Environment Variables, mod_wsgi, Django & Apache

Why store your project's secret settings in an environment variable instead of your source control?

This is a simple, one-word answer. Security.

Django's settings files contain many site specific variables, including database settings, secret keys, email usernames and passwords and a host of other site settings.

For many of us that develop web applications on the regular, it is standard practice to deploy these systems in a variety of environments. These usually include (but are not limited to):

  • Production
  • Staging
  • Development
  • Local

Each of these environments are hosted on a separate EC2 instance or in a Docker container. Physical paths on each server instance may be a little different between these environments.

I prefer to use Django best practices for server settings, whether it's my local development machine (Ubuntu 14.04) or Development server (Debian 8) or Staging and Production servers (Amazon EC2/Elastic Beanstalk). This means I have my Django's webapp site settings for each environment stored in there own separate Python file.

As an example, in production, the server loads it's site settings from config/settings/production.py which in turn loads base.py (all of the site's common settings applicable to all environments). This allows me to keep my settings files inside my source control without having to constantly switch branches in order to modify these settings. Each Git branch in the SCM contains all of the server environment variable settings.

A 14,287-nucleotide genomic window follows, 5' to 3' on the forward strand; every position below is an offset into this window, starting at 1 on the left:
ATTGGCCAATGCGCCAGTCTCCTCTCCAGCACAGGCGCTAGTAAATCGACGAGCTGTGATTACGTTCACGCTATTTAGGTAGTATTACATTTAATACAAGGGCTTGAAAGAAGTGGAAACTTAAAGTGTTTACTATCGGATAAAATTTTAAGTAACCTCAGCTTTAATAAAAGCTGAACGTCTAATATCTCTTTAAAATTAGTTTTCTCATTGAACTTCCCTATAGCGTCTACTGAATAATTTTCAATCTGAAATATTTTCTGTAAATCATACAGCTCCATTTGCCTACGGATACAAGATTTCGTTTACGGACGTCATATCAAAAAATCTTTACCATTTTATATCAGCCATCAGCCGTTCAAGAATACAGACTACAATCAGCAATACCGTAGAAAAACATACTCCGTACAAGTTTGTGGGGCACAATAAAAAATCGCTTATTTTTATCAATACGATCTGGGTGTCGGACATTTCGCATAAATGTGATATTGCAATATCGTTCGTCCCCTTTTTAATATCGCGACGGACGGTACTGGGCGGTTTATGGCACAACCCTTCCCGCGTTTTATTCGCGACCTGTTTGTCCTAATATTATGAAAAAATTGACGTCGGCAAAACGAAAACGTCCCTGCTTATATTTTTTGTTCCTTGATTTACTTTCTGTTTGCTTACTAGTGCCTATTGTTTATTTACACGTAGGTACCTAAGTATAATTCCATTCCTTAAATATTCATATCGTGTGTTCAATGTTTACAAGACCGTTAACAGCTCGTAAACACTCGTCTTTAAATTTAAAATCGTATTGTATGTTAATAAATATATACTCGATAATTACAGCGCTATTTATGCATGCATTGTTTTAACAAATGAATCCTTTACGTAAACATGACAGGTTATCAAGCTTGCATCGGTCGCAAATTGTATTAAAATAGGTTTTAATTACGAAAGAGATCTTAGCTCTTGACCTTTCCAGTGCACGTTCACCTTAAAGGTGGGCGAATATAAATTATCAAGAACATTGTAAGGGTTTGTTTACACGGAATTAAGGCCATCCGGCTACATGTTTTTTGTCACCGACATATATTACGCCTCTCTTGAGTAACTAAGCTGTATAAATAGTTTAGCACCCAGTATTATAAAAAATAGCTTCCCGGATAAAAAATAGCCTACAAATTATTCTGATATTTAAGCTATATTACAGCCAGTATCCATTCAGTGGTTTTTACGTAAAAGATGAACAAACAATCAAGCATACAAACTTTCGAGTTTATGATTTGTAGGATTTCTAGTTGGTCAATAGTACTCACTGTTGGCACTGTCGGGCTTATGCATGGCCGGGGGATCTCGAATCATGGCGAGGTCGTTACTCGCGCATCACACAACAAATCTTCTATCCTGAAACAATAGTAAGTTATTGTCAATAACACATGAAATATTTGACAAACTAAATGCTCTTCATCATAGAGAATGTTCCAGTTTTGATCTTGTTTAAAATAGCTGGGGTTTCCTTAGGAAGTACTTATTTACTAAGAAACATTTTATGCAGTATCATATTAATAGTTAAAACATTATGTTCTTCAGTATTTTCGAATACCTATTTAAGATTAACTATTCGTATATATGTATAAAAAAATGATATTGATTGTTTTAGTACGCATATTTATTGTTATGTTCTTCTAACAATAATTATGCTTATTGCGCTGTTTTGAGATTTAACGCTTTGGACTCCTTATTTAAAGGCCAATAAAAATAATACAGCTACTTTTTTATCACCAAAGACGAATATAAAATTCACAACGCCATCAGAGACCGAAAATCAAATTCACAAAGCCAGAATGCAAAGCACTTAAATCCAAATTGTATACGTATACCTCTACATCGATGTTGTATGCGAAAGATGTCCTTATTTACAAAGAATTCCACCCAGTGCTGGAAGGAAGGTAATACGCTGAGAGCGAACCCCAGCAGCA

Now comes the special sauce. Apache with mod_wsgi, any settings that contain sensitive information, secret keys, usernames and/or passwords must be stored in environment variables and not the code source.

To make this as simple as possible, create a separate WSGI (Web Server Gateway Interface) file for each environment. Place the WSGI file int he same directory as Django's WSGI file. Now, create your file's content.

import os

os.environ['DJANGO_SETTINGS_MODULE'] = 'mysite.config.settings'

os.environ['DJANGO_CONFIGURATION'] = 'production'  
os.environ['DJANGO_SECRET_KEY'] = '1random_secret_code'  
os.environ['DJANGO_AWS_ACCESS_KEY_ID'] = 'your aws id'  
os.environ['DJANGO_AWS_SECRET_ACCESS_KEY'] = 'aws-key'  
os.environ['DJANGO_AWS_STORAGE_BUCKET_NAME'] = 's3-bucket'  
os.environ['EMAIL_HOST_USER'] = 'email username'  
os.environ['EMAIL_HOST'] = 'email host fqdn'  
os.environ['EMAIL_HOST_PASSWORD'] = 'email password'

from django.core.wsgi.import get_wsgi_application()  
application = get_wsgi_application()  

Craig Derington

Secular Humanist, Libertarian, FOSS Evangelist building Cloud Apps developed on Red Hat Enterprise Linux and Ubuntu Server. My toolset includes Python, Celery, Flask, Django, MySQL, MongoDB and Git.

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